Nature is the dominant environment for the Sioux. They calculate time according to events in nature: Months are named "the Moon of Popping Cherries," for example, or "the Moon when the Ponies Get Fat." Black Elk defines the state of goodness as that time when "the two-leggeds and the four-leggeds lived together like relatives"; now, he says, the whites "have made little islands for us and other little islands for the four-leggeds, and always these little islands are becoming smaller, for around them surges the gnawing flood of the Wasichu [white]; and it is dirty with lies and greed." He thus sees himself and his tribe as creatures of nature and harmony with nature as the ideal state — a state that is in opposition to white civilization.
The traditional Sioux way of life created interdependence between man and nature. Respect for the cycle of the seasons and animal life was necessary in order to secure food, clothing, and shelter. When the Indians lived in cooperation with nature, those necessities were available to them — available in such abundance, in fact, that their very existence seemed proof of the care of the Great Spirit. When the westward expansion of the whites destroyed that interdependence, it violated the Sioux's perception of the sacred as well as their way of life.
Respect for animals is a major feature of Sioux culture throughout Black Elk Speaks. The bison herd, for example, is central to the Sioux way of life; its existence is incorporated into ritualized hunting practices and feasting, and bison are killed with economy: Nothing is wasted, Black Elk says, in contrast to their arbitrary slaughter for sport by whites. The horses, which were so important to the Sioux for warring and hunting, are cared for and guarded carefully. They become sacred animals in Black Elk's vision, which he later enacts as the "horse dance." Black Elk's vision sensitizes him to animals; he can hardly bear to hunt after having the vision, and he feels a special kinship with the eagle after being given the power name Eagle Wing Stretches. In a small-but-touching episode, during the Canadian exile of the Oglala, Black Elk and the men he is with hear porcupines crying in the cold and do not harm them as they seek the warmth of their shelter.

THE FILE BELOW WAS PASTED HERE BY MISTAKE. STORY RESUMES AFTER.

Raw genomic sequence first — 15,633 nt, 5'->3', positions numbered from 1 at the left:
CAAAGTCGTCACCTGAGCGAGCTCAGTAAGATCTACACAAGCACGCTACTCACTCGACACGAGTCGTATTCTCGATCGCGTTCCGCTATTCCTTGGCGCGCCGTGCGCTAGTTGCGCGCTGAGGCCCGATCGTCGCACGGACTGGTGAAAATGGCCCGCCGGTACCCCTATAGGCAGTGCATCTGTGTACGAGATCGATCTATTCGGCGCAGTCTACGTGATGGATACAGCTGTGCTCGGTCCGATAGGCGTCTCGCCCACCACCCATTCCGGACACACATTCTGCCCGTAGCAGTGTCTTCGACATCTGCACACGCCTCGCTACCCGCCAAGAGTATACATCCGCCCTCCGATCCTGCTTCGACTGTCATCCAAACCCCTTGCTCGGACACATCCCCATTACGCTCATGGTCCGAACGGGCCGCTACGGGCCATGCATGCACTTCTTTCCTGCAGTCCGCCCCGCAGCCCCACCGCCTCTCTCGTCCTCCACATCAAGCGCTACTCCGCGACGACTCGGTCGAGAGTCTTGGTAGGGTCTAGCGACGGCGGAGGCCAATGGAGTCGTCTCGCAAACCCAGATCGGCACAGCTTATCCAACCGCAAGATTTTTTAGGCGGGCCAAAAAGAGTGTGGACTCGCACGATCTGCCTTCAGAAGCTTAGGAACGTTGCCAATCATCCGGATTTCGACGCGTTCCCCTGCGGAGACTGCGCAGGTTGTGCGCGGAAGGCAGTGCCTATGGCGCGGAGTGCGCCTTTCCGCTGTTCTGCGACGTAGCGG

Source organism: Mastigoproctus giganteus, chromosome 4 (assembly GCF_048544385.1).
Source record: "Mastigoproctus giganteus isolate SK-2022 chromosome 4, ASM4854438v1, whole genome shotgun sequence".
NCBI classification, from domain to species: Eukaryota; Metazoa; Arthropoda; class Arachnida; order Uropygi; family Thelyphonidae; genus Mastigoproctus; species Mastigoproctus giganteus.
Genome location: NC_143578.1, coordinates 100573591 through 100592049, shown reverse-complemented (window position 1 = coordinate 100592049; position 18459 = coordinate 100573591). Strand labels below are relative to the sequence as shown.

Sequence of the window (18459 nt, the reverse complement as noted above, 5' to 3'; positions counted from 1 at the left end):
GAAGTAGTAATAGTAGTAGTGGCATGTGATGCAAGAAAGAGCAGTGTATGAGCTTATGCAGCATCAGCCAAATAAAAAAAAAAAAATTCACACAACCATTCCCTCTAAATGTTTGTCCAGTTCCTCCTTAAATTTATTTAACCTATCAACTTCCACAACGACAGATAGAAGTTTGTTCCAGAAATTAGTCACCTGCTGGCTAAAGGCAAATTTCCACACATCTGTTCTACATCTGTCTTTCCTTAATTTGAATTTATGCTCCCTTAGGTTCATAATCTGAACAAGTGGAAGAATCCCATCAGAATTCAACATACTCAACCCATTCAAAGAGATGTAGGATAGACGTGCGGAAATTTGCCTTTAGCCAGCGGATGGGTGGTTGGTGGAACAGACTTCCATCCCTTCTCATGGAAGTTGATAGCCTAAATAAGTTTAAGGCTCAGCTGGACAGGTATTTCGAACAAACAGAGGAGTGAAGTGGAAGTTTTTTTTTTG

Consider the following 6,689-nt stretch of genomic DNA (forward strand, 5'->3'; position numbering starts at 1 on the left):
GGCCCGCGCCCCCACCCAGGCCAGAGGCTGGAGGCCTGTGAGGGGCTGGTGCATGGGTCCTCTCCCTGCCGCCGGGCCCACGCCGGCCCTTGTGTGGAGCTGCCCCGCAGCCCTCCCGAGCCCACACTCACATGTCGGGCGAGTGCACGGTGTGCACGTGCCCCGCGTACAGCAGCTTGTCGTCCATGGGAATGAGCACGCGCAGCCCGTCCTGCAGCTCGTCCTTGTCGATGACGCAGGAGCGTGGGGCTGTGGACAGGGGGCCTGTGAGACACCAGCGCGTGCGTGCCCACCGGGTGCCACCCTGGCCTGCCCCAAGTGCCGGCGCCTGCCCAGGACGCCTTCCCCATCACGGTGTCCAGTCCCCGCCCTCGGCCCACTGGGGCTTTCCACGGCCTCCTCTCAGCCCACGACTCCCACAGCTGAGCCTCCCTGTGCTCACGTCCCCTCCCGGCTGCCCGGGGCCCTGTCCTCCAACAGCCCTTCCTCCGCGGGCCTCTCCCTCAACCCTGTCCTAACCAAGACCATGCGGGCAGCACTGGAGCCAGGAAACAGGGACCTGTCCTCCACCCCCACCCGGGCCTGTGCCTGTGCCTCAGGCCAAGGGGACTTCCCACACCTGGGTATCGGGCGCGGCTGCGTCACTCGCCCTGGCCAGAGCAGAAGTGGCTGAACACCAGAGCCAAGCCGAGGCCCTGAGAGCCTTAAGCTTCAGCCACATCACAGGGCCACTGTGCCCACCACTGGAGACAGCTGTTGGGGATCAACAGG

Not only animals reflect the Sioux's relationship with nature. Voices of thunder and flying men in Black Elk's vision take him through the sky to a tepee made of clouds with a rainbow for a door. Ever after, for him, the sound of thunder will evoke the world of that vision, and he will look forward to rain as a visit from the spirit world. Black Elk describes spring several times as that time when "the grass shows its tender faces," so that it, too, is personified and a relative of human beings. The rain falling softly at the end of Black Elk Speaks is a validation of Black Elk's belief.